BBC to pilot TV news 'as local as our radio services'

By Caitlin Pike

BBC
director general Mark Thompson has announced the pilot of a new local
television news service designed to serve individual cities and
counties across the UK. The trials will start in September in five
different areas of the West Midlands.

Speaking at a CBI lunch in
Birmingham on Friday, Thompson announced that the pilot scheme would
use the latest broadcasting technology to create different kinds of
local television news on broadband and digital satellite TV, on digital
cable and possibly on remote devices such a mobile phones.

The
pilots will run in Herefordshire and Worcestershire; Stoke and
Staffordshire; Shropshire; Coventry and Warwickshire; and the BBC WM
editorial area, including Birmingham.

Thompson said: “They will be as local as our radio services, serving individual cities, conurbations and counties.”

There
will be a rolling interactive service running on digital satellite TV
available at fixed points within each hour, accessed via the red button
on viewers’ remote controls. The same regularly updated sequences of up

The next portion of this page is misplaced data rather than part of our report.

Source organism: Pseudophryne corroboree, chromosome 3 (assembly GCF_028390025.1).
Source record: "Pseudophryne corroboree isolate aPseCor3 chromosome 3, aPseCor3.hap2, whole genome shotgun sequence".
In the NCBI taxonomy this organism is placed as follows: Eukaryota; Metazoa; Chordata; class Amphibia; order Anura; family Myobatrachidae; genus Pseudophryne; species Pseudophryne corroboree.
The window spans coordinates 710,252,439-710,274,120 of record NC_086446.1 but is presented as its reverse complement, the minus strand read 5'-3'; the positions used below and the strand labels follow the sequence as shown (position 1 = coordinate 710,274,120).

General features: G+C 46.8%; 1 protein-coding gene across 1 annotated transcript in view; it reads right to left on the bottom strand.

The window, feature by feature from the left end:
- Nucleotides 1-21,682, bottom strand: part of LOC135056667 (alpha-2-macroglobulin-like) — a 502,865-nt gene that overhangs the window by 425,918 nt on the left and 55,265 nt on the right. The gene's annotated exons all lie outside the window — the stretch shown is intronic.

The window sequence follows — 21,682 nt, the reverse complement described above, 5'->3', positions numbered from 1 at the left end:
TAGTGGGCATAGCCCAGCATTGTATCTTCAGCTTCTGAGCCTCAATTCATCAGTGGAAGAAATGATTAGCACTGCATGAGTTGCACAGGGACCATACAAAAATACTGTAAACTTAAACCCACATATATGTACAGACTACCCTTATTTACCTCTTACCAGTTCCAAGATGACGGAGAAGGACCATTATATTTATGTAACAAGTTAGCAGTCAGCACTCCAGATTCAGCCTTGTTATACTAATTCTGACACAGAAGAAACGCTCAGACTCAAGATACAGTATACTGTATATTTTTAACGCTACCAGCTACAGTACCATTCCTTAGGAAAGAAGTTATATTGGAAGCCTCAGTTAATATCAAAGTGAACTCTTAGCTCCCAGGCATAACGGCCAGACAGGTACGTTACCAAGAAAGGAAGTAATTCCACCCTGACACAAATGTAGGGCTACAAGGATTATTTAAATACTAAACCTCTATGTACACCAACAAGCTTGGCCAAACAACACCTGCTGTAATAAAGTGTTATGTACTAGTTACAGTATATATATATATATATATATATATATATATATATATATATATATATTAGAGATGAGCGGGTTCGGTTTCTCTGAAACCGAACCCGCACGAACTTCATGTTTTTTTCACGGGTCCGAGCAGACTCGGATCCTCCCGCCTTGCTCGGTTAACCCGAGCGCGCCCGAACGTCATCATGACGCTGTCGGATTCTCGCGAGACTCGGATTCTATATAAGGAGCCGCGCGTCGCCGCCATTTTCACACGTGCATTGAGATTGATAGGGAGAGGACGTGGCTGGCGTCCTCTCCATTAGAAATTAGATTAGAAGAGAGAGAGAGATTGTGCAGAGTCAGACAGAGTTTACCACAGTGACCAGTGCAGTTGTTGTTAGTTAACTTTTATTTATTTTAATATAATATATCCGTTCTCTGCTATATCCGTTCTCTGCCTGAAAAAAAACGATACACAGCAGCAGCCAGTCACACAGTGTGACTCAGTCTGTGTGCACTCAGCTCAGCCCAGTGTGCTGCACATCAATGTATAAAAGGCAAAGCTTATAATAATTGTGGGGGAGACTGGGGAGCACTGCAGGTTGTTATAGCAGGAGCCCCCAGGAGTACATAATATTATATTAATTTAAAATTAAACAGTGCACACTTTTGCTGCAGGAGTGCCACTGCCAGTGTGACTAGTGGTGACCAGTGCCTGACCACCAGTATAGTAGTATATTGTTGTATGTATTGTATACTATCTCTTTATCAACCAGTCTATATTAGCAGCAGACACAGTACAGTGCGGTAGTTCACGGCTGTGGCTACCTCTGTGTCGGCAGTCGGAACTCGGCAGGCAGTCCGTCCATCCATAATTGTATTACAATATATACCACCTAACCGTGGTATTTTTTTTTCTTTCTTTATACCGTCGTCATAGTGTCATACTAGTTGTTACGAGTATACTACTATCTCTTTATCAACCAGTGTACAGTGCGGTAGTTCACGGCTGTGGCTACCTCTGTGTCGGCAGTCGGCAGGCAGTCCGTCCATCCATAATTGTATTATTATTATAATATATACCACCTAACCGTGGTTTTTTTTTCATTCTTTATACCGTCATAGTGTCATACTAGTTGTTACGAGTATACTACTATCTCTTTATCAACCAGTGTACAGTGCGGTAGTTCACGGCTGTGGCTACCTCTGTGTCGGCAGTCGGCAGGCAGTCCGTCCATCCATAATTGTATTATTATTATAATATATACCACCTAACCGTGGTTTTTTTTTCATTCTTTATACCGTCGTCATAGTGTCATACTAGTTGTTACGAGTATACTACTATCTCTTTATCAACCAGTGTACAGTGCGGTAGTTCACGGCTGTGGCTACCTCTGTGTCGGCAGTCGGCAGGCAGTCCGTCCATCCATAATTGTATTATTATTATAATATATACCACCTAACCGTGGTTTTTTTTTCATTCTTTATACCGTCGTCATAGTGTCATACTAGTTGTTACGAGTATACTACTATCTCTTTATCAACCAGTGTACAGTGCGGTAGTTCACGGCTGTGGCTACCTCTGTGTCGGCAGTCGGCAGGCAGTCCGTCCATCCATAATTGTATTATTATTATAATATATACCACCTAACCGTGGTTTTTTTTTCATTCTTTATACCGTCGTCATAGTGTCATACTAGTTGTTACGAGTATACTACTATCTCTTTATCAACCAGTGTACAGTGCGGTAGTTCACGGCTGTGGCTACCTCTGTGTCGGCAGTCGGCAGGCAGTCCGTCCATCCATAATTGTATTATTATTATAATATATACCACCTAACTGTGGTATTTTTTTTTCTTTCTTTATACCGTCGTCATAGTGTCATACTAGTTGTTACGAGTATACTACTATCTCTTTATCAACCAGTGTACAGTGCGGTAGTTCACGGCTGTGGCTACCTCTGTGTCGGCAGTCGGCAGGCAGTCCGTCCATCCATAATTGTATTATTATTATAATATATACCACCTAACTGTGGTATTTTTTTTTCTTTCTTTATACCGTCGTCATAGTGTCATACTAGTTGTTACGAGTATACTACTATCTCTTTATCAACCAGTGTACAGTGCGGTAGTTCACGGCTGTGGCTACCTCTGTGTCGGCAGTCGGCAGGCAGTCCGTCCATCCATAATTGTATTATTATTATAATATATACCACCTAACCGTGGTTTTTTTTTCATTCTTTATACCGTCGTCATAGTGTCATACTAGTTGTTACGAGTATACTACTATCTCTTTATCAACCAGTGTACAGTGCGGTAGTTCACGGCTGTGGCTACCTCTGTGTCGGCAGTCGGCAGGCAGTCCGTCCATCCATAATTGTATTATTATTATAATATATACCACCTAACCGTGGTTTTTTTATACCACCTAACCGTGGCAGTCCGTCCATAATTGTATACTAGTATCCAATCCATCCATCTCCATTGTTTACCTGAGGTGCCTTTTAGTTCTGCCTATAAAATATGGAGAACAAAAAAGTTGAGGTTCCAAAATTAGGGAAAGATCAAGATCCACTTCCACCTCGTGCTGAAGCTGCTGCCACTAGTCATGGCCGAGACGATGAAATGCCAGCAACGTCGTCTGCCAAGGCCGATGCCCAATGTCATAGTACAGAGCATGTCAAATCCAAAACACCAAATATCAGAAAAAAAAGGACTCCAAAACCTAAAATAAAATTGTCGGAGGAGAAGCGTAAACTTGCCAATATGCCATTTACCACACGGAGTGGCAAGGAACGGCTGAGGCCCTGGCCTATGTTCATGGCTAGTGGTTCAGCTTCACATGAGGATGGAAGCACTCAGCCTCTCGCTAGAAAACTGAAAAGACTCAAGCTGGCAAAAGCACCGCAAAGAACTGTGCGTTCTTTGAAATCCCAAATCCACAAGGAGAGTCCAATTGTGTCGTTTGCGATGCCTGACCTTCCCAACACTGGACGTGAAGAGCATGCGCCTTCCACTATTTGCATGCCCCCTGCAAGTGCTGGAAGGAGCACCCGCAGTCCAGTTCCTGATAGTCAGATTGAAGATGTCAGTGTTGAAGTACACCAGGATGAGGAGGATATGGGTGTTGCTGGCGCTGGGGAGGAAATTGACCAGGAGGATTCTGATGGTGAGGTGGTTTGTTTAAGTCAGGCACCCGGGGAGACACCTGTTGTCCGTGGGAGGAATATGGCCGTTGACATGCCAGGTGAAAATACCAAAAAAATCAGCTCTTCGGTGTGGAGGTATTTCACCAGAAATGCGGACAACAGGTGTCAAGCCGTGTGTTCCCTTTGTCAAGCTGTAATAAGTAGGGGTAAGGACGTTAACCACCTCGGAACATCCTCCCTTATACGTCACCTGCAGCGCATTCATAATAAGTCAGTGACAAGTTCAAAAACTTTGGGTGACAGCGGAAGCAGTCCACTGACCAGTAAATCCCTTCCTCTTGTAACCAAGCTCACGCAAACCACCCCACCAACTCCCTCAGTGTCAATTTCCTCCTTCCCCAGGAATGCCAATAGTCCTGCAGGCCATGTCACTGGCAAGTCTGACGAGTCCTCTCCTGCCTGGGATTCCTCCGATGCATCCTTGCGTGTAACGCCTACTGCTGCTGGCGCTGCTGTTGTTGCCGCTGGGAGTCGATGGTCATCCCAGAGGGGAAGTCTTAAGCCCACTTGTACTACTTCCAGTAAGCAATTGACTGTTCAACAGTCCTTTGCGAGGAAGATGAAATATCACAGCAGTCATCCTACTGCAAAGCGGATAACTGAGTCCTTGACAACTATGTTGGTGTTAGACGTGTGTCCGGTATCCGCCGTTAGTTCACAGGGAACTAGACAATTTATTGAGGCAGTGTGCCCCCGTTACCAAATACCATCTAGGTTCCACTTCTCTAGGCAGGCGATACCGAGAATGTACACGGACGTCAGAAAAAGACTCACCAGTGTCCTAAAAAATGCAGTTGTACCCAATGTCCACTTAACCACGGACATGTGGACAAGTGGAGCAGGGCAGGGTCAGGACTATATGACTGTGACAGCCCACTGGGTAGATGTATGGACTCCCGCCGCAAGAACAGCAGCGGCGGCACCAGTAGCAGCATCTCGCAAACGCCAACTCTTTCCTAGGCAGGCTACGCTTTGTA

to ten minutes’ duration will also be available instantly on demand: on
the internet, on broadband TV, or even via mobile phones.

David
Holdsworth, head of regional and local programming for the West
Midlands, said: “We have been working on the project for 18 months and
there are 30 journalists working directly on it.

At the end of the nine month pilot there will be a review of the service but of course we hope that it will continue running.”

Thompson
said the aim of the project was to create a new model of local
television, centred on news, information and community partnerships. He
said the service would work with public, private and voluntary sector
partners to build and sustain the pilot service. One producer in each
area will work exclusively on developing networks of local contributors
and community correspondents.

Once the pilot scheme is completed
a rigorous appraisal will be conducted, including its market impact in
the West Midlands. Subject to these tests and a formal review by the
BBC Governors, the BBC then hopes to introduce around 60 similar
services across the UK.

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